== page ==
Development of the self-injury risk assessment protocol for corrections (SIRAP-C)
Cramer, R.J., Peiper, L.J., Kaniuka, A.R., Diaz-Garelli, F., Baker, J.C., & Robertson, R.A.
Objective: We developed the Self-Injury Risk Assessment Protocol for Corrections (SIRAP-C) to meet legal mandates for self-directed violence (SDV) risk assessment standards in correctional settings. We focused on two empirical aims: (1) factor structure and internal consistency and (2) subscale associations with SDV and intervention recommendation outcomes.
Hypotheses: We expected a multifactorial SIRAP-C structure with acceptable internal consistency. We further expected SIRAP-C subscales would distinguish history of SDV events while incarcerated, current SDV event category, and treatment recommendation.
Method: We drew electronic health record data for adult incarcerated persons (N = 3,929) from state Division of Prisons records from 2016 to 2020. Clinical records included demographic and correctional institutional information, as well as SIRAP-C records. Factor analyses assessed Aim 1. Regression models tested Aim 2.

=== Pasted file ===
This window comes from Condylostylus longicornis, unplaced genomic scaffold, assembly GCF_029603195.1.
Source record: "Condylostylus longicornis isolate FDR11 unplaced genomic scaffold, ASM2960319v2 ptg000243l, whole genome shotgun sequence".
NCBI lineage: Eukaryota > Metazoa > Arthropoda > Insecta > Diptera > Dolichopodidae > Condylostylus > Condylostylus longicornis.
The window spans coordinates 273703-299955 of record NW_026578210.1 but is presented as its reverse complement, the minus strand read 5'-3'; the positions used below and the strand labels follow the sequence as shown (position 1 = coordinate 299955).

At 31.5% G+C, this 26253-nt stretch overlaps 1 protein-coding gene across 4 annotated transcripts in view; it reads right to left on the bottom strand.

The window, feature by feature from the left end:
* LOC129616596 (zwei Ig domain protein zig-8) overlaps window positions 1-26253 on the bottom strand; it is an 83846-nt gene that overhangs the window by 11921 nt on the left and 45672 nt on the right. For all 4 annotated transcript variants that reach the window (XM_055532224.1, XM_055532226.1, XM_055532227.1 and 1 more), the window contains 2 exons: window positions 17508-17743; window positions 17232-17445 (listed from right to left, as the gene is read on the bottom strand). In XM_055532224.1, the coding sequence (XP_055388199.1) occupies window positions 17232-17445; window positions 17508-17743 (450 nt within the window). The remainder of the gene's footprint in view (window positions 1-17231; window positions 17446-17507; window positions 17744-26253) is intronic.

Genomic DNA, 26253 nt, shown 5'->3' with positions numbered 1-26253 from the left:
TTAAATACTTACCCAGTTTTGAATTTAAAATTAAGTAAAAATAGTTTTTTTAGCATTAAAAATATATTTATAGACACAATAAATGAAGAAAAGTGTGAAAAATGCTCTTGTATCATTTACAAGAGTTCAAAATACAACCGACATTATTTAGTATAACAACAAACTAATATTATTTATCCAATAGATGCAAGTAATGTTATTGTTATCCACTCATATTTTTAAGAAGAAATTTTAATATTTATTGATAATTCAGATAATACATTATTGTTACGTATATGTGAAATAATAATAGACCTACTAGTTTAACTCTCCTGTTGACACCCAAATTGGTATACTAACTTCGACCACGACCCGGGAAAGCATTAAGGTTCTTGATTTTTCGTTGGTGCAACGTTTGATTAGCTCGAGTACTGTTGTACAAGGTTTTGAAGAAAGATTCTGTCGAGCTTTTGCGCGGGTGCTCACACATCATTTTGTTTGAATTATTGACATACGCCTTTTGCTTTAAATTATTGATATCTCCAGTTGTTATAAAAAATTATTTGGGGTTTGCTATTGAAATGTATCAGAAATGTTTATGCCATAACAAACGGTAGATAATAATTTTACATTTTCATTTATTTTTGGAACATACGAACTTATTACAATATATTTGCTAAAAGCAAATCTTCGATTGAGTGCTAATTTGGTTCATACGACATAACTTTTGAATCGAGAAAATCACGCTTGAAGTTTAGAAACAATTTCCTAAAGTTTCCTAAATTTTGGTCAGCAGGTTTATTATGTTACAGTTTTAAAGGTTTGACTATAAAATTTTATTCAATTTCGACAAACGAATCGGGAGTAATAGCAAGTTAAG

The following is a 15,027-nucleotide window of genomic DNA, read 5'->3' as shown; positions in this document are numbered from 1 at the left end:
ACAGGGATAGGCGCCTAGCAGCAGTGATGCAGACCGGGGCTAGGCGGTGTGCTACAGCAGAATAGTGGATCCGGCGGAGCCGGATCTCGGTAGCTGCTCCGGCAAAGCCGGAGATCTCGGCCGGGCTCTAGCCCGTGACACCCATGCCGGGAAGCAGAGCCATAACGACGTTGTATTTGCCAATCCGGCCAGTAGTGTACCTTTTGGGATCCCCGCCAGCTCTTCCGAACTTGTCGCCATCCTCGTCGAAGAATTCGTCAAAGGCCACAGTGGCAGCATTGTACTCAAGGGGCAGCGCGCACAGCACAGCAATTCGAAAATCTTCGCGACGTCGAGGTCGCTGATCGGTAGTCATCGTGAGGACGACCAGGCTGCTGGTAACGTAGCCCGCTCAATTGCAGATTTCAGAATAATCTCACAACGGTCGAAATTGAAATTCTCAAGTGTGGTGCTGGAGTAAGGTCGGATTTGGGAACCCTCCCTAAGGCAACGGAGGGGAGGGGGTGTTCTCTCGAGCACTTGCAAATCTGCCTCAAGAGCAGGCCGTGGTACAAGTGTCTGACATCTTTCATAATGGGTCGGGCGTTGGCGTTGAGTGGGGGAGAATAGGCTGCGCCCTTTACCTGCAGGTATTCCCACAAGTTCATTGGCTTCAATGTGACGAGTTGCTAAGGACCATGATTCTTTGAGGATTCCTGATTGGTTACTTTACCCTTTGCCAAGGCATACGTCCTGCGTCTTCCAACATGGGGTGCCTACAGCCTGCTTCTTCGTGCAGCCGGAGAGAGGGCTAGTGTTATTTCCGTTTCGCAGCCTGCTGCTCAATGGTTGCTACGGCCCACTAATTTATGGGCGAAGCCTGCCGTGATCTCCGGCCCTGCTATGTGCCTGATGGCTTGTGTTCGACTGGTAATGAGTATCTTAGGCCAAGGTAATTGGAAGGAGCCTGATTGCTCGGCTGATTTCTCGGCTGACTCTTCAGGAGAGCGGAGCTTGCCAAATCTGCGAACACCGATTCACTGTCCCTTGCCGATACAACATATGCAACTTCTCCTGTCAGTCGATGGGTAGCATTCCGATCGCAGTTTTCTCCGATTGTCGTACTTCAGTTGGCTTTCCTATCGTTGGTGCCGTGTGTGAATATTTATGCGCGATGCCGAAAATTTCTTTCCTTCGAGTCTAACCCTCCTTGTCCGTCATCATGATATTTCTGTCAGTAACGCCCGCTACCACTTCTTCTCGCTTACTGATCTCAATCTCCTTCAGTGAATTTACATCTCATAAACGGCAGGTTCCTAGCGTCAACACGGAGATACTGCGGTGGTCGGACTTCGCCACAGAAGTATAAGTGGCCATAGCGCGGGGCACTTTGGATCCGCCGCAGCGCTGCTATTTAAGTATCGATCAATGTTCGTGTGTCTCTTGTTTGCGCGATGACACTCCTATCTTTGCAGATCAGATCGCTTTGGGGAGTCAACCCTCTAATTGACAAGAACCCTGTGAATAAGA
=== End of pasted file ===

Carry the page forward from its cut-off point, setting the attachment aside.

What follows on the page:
Results: Factor analyses supported a seven-factor SIRAP-C structure (27 items) comprising Depressive Symptoms, Reasons for Living, History of Self-Directed Violence, Current Suicidal Thinking, Family History of Self-Directed Violence, Coping Skills, and Social Connectedness. Subscales displayed acceptable internal consistency, with the exception of social connectedness in the confirmatory factor analysis subsample. Lower depressive symptoms and coping skills, as well as higher history of SDV, were associated with increased risk for a prior SDV assessment event while incarcerated. Lower depressive symptoms, current suicidal thinking, and coping skills and higher history of SDV marked worse risk for self-injurious behavior. Higher depressive symptoms and current suicidal thinking, as well as lower reasons for living, demarcated suicidal acts from self-injury. Higher history of SDV and lower coping skills indicated outpatient/residential treatment. Elevated depressive symptoms and history of SDV, as well as lower reasons for living and coping skills, were associated with inpatient hospitalization.
Conclusions: The SIRAP-C represents a promising clinical approach advancing correctional SDV risk assessment. We offer future research, policy, and implementation recommendations.